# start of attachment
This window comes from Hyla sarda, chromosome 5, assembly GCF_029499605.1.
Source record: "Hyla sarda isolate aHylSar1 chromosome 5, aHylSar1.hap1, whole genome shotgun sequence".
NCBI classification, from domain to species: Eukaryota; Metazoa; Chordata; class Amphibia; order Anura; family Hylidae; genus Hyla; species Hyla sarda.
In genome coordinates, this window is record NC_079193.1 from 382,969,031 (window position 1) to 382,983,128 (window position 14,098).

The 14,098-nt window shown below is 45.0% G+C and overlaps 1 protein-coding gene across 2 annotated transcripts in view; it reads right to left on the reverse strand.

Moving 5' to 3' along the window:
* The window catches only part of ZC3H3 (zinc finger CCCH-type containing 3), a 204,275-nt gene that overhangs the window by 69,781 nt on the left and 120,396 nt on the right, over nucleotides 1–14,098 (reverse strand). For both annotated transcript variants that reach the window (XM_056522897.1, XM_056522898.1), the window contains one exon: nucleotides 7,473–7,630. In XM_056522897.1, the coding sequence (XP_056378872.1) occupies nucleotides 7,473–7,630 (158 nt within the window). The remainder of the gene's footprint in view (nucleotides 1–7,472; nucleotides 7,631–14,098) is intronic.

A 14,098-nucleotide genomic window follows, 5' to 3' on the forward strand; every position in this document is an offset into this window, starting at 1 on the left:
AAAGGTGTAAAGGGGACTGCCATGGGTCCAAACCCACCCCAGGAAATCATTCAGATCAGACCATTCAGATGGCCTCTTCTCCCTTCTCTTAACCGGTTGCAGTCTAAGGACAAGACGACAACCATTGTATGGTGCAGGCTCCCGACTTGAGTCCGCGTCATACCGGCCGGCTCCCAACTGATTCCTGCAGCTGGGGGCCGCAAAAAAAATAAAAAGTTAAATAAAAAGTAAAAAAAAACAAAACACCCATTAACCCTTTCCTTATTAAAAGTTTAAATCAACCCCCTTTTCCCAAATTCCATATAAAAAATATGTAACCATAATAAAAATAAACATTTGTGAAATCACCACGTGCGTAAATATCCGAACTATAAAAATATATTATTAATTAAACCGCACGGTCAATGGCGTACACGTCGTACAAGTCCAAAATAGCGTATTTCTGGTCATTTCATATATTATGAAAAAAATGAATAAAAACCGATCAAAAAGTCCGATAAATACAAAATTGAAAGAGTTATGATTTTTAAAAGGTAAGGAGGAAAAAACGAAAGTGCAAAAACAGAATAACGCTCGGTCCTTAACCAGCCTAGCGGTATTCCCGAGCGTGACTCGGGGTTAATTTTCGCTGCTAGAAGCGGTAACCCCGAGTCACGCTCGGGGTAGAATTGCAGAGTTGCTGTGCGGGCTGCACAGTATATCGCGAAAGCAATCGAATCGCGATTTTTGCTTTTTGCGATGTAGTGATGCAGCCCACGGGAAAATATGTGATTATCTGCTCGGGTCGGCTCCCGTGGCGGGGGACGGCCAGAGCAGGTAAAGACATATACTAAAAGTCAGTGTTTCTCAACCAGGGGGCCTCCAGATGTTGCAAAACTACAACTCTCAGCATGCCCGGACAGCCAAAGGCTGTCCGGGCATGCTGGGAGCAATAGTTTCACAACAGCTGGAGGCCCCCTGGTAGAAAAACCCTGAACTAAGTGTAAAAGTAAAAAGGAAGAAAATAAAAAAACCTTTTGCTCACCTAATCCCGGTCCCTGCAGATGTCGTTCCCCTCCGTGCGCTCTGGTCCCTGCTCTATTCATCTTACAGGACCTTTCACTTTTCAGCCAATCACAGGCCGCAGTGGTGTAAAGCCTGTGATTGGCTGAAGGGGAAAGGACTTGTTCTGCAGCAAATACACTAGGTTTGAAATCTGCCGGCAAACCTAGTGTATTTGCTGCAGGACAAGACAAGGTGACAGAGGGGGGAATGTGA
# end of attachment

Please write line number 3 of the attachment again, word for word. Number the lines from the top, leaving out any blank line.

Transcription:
NCBI classification, from domain to species: Eukaryota; Metazoa; Chordata; class Amphibia; order Anura; family Hylidae; genus Hyla; species Hyla sarda.